Los Angeles (CNN) - Ramping up his populist economic message as midterm elections near, President Barack Obama on Thursday singled out large companies that maneuver through legal loopholes to avoid paying U.S. taxes as “corporate deserters.”
Those firms have effectively renounced any allegiance to their home country, Obama claimed during remarks at a community college here.
“You shouldn't get to call yourself an American company only when you want a handout from American taxpayers,” he said later, calling the practice, known as “inversion,” unpatriotic.
“I don’t care if it’s legal,” he said. “It’s wrong.”
Obama was touching on an issue Thursday that Democrats believe could help them win over voters in this year's midterm contests. The President has long decried the inherent unfairness in large, multimillion dollar corporations that operate chiefly in the United States but pay little in U.S. taxes. He used the issue to attack Republican Mitt Romney during the 2012 presidential campaign.
On Thursday he heightened his anger at the firms who take advantage of the legal practice, which officials say has led to $17 billion in revenue slip through the government’s fingers.
“You are just gaming the system,” he said of inverted companies during an interview with CNBC. “You are an American company, you continue to benefit in all kinds of ways from being an American company. It is true that there may be a lot of things that may be legal that probably aren't the right thing to do by the country.”
In the past decade, at least 47 U.S. companies have made the move to incorporate in nations with low corporate tax rates. Several inversions have been proposed this year and more are in the works.
Both Republicans and Democrats say the entire tax code needs an overhaul, but Obama is pressing lawmakers to take action now to prevent inversions. Administration officials say such a measure must retroactively bar any firm that moved abroad after May 2014 from enjoying lower tax liabilities.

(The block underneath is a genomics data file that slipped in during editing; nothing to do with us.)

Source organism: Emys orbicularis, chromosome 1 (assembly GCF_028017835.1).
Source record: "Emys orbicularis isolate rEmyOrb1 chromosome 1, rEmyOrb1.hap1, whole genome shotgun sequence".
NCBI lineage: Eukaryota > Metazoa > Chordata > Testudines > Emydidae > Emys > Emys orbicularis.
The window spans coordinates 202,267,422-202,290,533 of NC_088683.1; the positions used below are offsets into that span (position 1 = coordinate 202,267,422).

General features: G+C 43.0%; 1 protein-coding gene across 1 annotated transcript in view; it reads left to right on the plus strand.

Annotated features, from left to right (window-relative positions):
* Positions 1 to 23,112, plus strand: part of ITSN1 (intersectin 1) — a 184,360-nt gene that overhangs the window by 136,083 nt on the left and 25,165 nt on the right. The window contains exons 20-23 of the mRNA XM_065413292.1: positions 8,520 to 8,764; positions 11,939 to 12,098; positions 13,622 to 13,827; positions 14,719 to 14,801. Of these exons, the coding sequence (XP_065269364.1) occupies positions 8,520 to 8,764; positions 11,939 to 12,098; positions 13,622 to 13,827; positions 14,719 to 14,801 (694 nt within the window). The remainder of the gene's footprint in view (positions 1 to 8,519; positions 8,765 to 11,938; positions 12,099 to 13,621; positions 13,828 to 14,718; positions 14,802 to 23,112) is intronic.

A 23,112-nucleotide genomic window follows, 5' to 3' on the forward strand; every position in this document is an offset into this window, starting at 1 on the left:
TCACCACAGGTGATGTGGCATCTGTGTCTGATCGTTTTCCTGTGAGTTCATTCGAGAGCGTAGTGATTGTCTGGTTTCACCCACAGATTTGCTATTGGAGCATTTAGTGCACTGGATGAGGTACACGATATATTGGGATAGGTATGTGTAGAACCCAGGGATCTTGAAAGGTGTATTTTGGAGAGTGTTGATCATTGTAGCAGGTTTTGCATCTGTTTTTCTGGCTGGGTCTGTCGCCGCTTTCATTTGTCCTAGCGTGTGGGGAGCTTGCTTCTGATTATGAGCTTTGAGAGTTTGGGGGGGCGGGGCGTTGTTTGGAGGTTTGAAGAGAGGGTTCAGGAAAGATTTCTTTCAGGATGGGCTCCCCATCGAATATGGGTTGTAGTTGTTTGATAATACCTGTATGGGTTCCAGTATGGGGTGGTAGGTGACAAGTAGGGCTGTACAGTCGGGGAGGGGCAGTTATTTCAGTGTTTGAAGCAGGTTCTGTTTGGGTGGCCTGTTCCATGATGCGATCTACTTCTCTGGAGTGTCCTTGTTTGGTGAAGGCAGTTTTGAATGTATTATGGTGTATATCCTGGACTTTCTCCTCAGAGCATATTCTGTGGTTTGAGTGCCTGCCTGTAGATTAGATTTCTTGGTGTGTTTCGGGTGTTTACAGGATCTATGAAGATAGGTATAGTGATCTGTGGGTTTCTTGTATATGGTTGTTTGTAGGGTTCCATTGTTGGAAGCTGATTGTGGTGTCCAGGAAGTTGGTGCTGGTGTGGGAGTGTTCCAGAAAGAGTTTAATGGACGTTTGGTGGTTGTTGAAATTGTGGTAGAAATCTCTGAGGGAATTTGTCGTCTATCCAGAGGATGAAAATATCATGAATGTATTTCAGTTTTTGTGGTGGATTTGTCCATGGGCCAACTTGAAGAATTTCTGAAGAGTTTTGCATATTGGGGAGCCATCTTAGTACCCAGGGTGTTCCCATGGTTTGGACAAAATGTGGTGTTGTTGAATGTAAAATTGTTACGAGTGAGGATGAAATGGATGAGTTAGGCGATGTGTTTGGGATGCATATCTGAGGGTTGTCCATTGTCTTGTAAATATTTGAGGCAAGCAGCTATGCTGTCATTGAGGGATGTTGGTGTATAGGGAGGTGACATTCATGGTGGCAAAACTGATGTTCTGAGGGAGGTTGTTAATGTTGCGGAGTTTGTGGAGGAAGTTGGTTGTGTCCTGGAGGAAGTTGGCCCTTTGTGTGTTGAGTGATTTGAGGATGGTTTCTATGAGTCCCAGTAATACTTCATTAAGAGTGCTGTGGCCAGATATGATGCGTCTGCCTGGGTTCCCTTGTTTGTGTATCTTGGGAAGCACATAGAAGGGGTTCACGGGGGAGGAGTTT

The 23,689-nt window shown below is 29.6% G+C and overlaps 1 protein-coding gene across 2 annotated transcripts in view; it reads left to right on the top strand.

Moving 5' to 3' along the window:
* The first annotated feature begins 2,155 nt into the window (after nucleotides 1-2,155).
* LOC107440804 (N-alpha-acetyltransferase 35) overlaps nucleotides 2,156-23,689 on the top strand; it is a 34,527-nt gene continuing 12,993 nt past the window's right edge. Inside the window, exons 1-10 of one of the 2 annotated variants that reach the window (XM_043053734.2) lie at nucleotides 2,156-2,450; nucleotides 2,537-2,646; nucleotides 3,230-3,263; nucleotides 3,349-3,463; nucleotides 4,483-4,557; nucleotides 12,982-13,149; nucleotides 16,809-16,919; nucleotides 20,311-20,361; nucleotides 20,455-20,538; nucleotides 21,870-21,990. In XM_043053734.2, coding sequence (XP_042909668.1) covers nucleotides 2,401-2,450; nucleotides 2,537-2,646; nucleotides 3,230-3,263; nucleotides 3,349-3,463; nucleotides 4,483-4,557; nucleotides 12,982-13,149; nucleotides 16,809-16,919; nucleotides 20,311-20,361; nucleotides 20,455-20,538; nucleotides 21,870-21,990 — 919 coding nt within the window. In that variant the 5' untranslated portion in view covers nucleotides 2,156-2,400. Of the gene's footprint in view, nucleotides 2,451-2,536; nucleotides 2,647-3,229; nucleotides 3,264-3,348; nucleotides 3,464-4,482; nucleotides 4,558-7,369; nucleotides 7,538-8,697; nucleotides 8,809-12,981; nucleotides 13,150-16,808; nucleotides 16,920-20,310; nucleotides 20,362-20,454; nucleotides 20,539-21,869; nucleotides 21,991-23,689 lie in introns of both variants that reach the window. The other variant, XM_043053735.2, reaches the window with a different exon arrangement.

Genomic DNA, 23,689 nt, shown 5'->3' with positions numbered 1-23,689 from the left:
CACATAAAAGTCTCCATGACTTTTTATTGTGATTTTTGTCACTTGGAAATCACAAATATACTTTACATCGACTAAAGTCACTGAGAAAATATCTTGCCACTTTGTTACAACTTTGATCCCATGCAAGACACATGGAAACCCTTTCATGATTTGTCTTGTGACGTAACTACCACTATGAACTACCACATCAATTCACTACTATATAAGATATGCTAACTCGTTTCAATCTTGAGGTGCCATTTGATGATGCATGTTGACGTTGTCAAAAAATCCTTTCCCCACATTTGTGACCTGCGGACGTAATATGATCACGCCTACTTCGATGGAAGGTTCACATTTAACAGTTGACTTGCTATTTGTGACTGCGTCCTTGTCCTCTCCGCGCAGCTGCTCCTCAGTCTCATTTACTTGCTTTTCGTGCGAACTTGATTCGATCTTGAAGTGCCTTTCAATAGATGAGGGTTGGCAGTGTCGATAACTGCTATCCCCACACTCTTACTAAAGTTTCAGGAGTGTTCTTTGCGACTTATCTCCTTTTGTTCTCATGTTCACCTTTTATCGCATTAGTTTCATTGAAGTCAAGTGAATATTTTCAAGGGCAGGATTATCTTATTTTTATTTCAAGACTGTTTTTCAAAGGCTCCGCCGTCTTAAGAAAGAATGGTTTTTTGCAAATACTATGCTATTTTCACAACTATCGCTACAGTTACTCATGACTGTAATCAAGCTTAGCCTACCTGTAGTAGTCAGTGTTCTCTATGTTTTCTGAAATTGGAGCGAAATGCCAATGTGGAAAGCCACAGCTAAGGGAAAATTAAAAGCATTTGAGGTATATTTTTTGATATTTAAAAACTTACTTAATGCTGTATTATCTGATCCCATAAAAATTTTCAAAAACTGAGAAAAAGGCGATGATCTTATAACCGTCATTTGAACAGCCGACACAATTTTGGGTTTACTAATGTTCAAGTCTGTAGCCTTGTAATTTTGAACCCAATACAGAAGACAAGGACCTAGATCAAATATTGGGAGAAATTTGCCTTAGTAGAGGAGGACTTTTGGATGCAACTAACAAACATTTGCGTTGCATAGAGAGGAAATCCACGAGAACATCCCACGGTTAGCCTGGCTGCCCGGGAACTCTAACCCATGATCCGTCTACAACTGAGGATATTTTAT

They say such an inclusion would prevent a rush on inversions as a new law makes its way through Congress.
The White House has aimed this week to advance the President's economic agenda, focusing on jobs programs and the economy. Bolstering the middle class has formed much of Obama's midterm election year pitch, and Thursday’s event took on the air of a campaign rally, complete with an angry protester calling Obama the Antichrist.
But world events – including Israel's ground invasion of Gaza and furor over the downed airliner in Ukraine – have largely overshadowed the intended topics this week, despite the White House's attempts to highlight new job training measures.
Obama's remarks Thursday, which were delivered at a technical college in downtown Los Angeles, came at the end of a three-day fundraising swing that also brought him to Seattle and the Silicon Valley. The event was the only public showing for Obama during his stay on the West Coast.
He withstood some criticism for not canceling the trip, which aides countered by saying the President could conduct his job from anywhere. The White House did, however, nix an appearance on "Jimmy Kimmel Live," replacing the late night show with the more sober CNBC interview.
CNN Money's Jeanne Sahadi contributed to this report.